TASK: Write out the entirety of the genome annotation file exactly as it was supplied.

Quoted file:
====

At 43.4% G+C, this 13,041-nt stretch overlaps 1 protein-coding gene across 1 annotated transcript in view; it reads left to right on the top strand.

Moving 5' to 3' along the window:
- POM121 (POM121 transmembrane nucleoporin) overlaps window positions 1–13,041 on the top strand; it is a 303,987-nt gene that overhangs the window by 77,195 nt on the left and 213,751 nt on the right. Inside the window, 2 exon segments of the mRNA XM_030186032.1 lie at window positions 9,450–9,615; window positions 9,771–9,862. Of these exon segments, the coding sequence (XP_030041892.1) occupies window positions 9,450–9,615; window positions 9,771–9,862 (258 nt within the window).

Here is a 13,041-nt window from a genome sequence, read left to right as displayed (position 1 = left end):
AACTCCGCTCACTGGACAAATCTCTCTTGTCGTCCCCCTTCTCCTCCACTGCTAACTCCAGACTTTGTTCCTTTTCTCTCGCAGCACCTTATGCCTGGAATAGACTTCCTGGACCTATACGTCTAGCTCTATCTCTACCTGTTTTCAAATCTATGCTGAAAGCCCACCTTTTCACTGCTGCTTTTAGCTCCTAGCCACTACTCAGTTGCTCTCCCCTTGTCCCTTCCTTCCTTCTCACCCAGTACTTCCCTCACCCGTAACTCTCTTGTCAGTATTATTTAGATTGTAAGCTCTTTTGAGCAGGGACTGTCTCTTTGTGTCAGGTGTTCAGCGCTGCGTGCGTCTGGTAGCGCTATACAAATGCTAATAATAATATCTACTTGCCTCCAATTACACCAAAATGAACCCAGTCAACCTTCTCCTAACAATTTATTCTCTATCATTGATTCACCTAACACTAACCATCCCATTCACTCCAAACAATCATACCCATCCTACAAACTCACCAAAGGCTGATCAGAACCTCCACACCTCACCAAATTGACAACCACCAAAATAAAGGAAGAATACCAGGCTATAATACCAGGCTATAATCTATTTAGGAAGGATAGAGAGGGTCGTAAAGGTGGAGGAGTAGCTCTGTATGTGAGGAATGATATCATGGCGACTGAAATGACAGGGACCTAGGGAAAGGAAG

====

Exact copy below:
At 43.4% G+C, this 13,041-nt stretch overlaps 1 protein-coding gene across 1 annotated transcript in view; it reads left to right on the top strand.

Moving 5' to 3' along the window:
- POM121 (POM121 transmembrane nucleoporin) overlaps window positions 1–13,041 on the top strand; it is a 303,987-nt gene that overhangs the window by 77,195 nt on the left and 213,751 nt on the right. Inside the window, 2 exon segments of the mRNA XM_030186032.1 lie at window positions 9,450–9,615; window positions 9,771–9,862. Of these exon segments, the coding sequence (XP_030041892.1) occupies window positions 9,450–9,615; window positions 9,771–9,862 (258 nt within the window).

Here is a 13,041-nt window from a genome sequence, read left to right as displayed (position 1 = left end):
AACTCCGCTCACTGGACAAATCTCTCTTGTCGTCCCCCTTCTCCTCCACTGCTAACTCCAGACTTTGTTCCTTTTCTCTCGCAGCACCTTATGCCTGGAATAGACTTCCTGGACCTATACGTCTAGCTCTATCTCTACCTGTTTTCAAATCTATGCTGAAAGCCCACCTTTTCACTGCTGCTTTTAGCTCCTAGCCACTACTCAGTTGCTCTCCCCTTGTCCCTTCCTTCCTTCTCACCCAGTACTTCCCTCACCCGTAACTCTCTTGTCAGTATTATTTAGATTGTAAGCTCTTTTGAGCAGGGACTGTCTCTTTGTGTCAGGTGTTCAGCGCTGCGTGCGTCTGGTAGCGCTATACAAATGCTAATAATAATATCTACTTGCCTCCAATTACACCAAAATGAACCCAGTCAACCTTCTCCTAACAATTTATTCTCTATCATTGATTCACCTAACACTAACCATCCCATTCACTCCAAACAATCATACCCATCCTACAAACTCACCAAAGGCTGATCAGAACCTCCACACCTCACCAAATTGACAACCACCAAAATAAAGGAAGAATACCAGGCTATAATACCAGGCTATAATCTATTTAGGAAGGATAGAGAGGGTCGTAAAGGTGGAGGAGTAGCTCTGTATGTGAGGAATGATATCATGGCGACTGAAATGACAGGGACCTAGGGAAAGGAAG